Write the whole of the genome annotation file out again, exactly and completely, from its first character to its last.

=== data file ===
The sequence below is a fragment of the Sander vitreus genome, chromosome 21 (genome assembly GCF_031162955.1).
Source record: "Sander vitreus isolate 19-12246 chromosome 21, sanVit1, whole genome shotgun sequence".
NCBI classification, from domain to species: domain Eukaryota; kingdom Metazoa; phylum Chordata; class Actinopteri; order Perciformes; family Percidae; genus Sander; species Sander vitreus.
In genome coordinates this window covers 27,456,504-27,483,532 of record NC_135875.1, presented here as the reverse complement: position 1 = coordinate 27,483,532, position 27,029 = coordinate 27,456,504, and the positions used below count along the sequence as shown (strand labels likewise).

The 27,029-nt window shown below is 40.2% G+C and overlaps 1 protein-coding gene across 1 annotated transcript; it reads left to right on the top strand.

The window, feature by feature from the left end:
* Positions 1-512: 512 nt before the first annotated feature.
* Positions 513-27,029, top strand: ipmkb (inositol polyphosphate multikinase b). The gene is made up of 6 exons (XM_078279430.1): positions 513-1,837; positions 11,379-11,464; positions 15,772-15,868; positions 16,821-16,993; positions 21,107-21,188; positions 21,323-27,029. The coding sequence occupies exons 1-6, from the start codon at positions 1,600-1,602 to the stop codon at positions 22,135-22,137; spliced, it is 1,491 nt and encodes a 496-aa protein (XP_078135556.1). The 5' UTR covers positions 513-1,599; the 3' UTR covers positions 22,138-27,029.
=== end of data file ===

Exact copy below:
The sequence below is a fragment of the Sander vitreus genome, chromosome 21 (genome assembly GCF_031162955.1).
Source record: "Sander vitreus isolate 19-12246 chromosome 21, sanVit1, whole genome shotgun sequence".
NCBI classification, from domain to species: domain Eukaryota; kingdom Metazoa; phylum Chordata; class Actinopteri; order Perciformes; family Percidae; genus Sander; species Sander vitreus.
In genome coordinates this window covers 27,456,504-27,483,532 of record NC_135875.1, presented here as the reverse complement: position 1 = coordinate 27,483,532, position 27,029 = coordinate 27,456,504, and the positions used below count along the sequence as shown (strand labels likewise).

The 27,029-nt window shown below is 40.2% G+C and overlaps 1 protein-coding gene across 1 annotated transcript; it reads left to right on the top strand.

The window, feature by feature from the left end:
* Positions 1-512: 512 nt before the first annotated feature.
* Positions 513-27,029, top strand: ipmkb (inositol polyphosphate multikinase b). The gene is made up of 6 exons (XM_078279430.1): positions 513-1,837; positions 11,379-11,464; positions 15,772-15,868; positions 16,821-16,993; positions 21,107-21,188; positions 21,323-27,029. The coding sequence occupies exons 1-6, from the start codon at positions 1,600-1,602 to the stop codon at positions 22,135-22,137; spliced, it is 1,491 nt and encodes a 496-aa protein (XP_078135556.1). The 5' UTR covers positions 513-1,599; the 3' UTR covers positions 22,138-27,029.